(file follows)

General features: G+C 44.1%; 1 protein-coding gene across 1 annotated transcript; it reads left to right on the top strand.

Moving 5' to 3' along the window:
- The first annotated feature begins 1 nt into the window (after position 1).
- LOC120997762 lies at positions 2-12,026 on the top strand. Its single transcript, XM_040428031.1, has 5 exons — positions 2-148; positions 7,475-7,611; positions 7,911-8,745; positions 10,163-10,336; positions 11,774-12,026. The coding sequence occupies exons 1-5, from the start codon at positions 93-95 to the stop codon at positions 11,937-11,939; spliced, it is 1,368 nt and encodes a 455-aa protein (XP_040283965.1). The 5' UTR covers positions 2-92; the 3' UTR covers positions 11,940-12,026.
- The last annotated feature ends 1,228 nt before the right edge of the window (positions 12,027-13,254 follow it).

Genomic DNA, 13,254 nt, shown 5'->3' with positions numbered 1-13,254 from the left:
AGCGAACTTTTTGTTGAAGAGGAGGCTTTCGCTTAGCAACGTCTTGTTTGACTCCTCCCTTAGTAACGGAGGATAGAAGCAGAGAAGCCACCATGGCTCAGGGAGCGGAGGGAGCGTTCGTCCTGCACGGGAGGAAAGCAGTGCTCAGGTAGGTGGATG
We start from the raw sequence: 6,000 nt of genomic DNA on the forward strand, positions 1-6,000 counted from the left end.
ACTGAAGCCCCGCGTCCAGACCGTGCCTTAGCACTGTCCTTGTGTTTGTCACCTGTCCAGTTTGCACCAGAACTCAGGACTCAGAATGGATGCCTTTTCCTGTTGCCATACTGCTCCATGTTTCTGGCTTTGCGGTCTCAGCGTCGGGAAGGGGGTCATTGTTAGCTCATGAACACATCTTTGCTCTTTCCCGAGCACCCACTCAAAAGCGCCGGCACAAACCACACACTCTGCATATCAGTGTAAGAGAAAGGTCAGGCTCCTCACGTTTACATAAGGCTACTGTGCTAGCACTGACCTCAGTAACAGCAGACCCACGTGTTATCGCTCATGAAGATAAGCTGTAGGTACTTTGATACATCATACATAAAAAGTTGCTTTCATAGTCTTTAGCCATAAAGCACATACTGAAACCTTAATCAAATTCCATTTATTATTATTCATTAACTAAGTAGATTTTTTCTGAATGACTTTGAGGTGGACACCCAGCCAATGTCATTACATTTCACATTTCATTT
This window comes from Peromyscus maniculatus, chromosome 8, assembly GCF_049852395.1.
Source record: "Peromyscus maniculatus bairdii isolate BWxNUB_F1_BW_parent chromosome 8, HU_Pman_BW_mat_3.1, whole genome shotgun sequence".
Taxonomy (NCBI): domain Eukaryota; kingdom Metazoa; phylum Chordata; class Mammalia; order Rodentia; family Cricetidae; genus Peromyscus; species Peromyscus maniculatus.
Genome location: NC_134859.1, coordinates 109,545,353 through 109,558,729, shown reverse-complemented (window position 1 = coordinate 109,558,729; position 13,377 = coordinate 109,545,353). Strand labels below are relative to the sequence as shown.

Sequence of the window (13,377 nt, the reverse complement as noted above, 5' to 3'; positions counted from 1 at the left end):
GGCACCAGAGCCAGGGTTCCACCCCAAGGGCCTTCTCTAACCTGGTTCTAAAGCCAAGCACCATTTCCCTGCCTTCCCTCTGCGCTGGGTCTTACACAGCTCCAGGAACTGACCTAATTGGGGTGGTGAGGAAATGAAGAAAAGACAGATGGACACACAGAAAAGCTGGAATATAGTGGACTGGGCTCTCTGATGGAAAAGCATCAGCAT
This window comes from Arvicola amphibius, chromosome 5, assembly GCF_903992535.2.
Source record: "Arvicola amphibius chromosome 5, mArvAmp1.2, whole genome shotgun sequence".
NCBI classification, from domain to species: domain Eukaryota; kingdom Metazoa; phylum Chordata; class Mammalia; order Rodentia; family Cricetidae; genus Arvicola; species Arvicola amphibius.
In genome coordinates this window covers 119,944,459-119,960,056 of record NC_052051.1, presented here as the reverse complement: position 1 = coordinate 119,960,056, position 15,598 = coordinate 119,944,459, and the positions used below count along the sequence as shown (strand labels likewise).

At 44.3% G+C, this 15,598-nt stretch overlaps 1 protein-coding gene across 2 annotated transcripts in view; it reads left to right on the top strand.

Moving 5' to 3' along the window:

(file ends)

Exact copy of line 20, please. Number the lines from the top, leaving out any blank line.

At 44.3% G+C, this 15,598-nt stretch overlaps 1 protein-coding gene across 2 annotated transcripts in view; it reads left to right on the top strand.